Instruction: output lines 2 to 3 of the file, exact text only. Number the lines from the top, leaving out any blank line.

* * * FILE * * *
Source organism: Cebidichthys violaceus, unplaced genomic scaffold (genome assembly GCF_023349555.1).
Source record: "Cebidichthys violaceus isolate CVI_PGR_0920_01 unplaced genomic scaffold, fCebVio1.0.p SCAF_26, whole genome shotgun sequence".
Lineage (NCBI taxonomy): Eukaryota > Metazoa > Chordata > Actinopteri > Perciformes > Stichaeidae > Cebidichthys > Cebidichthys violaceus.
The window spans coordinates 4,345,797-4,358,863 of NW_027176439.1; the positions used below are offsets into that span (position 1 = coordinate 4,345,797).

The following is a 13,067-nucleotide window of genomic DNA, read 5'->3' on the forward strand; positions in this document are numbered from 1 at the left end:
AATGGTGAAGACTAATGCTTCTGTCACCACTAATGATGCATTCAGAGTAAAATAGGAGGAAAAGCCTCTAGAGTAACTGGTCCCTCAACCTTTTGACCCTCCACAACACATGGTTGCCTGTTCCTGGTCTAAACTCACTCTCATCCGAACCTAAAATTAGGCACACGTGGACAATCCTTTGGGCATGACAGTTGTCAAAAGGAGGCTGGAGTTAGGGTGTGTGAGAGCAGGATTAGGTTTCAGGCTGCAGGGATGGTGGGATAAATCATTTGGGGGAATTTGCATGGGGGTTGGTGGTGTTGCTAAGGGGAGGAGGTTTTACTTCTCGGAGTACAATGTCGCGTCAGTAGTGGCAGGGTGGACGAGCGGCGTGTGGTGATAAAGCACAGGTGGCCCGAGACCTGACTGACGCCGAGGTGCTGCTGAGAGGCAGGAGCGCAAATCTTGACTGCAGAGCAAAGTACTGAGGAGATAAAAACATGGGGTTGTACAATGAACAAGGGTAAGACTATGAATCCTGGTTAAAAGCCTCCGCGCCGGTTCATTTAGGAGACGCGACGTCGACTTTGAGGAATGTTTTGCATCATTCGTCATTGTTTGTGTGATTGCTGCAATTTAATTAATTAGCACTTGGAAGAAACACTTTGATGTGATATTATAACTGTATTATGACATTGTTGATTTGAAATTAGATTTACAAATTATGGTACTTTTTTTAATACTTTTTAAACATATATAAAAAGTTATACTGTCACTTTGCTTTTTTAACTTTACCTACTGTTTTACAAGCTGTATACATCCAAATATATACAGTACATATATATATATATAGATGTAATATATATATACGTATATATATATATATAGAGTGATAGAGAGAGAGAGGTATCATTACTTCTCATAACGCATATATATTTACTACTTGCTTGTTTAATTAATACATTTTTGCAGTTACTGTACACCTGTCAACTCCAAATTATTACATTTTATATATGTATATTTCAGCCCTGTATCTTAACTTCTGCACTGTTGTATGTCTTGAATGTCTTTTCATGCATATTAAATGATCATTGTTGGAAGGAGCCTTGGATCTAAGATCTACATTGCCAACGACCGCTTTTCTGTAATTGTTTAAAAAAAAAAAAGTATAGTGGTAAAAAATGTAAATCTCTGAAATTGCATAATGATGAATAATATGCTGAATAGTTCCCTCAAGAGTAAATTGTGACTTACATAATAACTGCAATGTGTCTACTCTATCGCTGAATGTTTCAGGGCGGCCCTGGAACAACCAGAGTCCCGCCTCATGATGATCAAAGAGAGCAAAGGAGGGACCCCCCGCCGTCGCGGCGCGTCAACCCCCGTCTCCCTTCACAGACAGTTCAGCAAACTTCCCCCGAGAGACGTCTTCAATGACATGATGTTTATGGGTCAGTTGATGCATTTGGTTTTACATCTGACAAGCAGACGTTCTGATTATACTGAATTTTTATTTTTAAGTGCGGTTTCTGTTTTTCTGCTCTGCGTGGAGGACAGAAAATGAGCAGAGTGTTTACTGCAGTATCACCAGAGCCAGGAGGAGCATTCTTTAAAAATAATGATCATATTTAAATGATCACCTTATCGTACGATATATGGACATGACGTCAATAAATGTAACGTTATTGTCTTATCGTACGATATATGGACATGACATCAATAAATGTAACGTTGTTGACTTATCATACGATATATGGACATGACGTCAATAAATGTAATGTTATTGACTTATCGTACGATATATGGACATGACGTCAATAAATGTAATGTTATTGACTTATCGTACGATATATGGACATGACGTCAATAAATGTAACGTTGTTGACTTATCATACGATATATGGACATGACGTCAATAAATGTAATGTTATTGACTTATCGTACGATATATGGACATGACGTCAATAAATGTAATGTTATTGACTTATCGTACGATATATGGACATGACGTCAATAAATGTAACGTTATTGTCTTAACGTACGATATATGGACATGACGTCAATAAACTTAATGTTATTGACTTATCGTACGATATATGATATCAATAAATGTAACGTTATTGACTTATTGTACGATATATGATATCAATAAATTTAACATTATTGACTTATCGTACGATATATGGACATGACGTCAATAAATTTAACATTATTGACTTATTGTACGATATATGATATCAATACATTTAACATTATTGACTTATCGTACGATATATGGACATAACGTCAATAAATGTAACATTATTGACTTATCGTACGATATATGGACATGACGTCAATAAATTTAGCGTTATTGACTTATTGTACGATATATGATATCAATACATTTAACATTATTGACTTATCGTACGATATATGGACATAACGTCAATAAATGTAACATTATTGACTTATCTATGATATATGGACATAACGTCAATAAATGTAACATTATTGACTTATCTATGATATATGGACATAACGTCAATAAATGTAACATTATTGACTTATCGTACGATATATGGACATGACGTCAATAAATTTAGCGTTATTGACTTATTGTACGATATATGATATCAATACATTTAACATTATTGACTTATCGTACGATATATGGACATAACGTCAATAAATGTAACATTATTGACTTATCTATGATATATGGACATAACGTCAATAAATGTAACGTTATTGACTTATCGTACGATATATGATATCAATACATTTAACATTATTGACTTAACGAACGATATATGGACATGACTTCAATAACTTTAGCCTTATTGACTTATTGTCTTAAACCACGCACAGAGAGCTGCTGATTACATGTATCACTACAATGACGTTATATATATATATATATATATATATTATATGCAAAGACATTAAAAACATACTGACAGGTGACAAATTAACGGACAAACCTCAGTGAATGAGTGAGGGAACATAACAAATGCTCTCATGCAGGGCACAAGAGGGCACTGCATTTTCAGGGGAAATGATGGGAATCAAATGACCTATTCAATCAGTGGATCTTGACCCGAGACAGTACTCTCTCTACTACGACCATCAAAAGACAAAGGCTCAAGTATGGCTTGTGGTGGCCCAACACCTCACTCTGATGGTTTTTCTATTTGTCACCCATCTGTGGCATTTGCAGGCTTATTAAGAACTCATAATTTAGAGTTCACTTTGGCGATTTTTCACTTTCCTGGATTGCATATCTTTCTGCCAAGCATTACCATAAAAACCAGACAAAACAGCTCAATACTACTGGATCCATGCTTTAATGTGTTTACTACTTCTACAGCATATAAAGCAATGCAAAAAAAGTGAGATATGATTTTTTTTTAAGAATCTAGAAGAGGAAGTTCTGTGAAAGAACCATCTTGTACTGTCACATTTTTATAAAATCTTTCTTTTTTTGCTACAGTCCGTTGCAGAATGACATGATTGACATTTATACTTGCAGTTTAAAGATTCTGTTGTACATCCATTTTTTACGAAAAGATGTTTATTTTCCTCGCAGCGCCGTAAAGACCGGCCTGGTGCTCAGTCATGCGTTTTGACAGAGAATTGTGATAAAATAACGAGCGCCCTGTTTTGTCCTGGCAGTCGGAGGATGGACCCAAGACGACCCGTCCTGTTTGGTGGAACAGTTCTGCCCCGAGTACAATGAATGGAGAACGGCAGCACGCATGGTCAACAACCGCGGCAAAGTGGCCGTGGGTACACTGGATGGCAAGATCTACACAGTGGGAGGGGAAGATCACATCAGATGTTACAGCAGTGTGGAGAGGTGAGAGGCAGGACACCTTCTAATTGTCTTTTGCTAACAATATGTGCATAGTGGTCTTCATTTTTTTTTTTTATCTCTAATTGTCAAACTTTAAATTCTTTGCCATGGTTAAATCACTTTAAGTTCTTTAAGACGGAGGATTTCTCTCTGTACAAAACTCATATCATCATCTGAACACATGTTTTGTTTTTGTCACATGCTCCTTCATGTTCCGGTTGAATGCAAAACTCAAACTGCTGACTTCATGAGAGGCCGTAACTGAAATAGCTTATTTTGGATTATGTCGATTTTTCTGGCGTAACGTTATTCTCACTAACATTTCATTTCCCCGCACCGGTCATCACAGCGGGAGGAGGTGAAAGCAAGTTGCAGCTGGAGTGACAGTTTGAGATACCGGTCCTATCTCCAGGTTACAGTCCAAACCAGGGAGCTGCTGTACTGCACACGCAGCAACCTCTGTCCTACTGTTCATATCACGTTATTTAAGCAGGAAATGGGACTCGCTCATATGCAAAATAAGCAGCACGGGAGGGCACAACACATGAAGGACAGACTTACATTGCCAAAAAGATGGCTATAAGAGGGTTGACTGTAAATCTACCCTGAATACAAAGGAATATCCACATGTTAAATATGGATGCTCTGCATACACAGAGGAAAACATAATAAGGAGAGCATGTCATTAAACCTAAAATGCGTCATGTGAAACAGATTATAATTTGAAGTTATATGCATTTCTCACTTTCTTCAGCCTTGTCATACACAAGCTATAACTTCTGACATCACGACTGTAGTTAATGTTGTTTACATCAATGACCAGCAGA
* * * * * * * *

Source record: "Cebidichthys violaceus isolate CVI_PGR_0920_01 unplaced genomic scaffold, fCebVio1.0.p SCAF_26, whole genome shotgun sequence".
Lineage (NCBI taxonomy): Eukaryota > Metazoa > Chordata > Actinopteri > Perciformes > Stichaeidae > Cebidichthys > Cebidichthys violaceus.